Pictured is drawing/painting student Mike Lucakovic during his internship this semester at studiobythetracks. UAB has had quite a few drawing and painting students make a significant impact with sbtt.
Studio By The Tracks (SBTT), a non-profit organization, was formed in 1989 to provide free art classes to emotionally conflicted children and adults with Autism Spectrum Disorder or mental illness. SBTT maintains a focused, energized atmosphere that provides our students a haven in which to create. We encourage a supportive and nonjudgmental climate necessary to nurture creative abilities, enhance self-esteem, and explore alternative ways of coping with emotional and physical conflict.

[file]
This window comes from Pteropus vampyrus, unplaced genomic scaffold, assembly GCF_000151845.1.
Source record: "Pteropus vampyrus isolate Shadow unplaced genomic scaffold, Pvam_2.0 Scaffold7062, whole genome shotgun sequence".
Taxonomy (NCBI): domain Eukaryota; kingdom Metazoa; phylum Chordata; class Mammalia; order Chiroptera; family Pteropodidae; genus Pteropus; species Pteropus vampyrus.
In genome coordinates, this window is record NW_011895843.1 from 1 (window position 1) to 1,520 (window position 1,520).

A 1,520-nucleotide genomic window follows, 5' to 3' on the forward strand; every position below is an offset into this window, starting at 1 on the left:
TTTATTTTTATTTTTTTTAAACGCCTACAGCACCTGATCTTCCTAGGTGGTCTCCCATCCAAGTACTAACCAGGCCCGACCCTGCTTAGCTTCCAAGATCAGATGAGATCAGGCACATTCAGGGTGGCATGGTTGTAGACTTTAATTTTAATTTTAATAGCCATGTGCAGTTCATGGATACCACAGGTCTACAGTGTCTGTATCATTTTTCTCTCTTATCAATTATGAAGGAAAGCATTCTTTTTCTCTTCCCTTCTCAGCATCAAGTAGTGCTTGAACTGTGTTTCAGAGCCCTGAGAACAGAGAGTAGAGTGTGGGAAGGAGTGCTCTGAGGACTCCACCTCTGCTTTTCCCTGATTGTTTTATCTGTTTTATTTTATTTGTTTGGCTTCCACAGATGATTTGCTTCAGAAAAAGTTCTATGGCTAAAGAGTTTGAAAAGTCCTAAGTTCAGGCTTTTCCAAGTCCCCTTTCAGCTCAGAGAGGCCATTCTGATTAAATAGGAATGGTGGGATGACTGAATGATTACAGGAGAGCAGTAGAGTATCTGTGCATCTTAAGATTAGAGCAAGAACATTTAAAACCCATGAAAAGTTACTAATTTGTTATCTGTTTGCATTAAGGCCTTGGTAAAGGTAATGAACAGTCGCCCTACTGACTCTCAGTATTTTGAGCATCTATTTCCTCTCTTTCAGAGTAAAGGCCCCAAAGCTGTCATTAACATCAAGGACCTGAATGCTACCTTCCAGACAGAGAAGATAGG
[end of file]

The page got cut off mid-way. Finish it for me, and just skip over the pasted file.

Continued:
Since most of the adult students do not have a chance to work and earn a living, the Studio provides an invaluable opportunity for public and financial validation. SBTT provides opportunities for our students to showcase and sell their artwork through our annual fundraisers and seasonal gallery shows. Sixty percent of the proceeds of each sale go directly to the artist. Perhaps even more important is the feeling of pride and accomplishment that the artist receives. While the autistic community as a whole has grown recently. the number of programs and services to support this growing group has not kept up with that pace. For many of our adult students, SBTT provides a much-needed social avenue for self-expression and growth. The artwork created by these students becomes a tool that allows them not only a creative outlet but also an opportunity to focus on their strengths and interests rather than on their limitations. In the afternoons, SBTT offers art classes to approximately thirty boys, ages 6-17, in residential treatment programs. These boys have been identified by the court system or social services as emotionally conflicted or at-risk for leading destructive lifestyles, often involving violence and drugs. Low self-esteem and a lack of social and academic skills make these young people vulnerable to failure in society. Since its inception, more than 1,000 at-risk children have benefited from SBTT classes.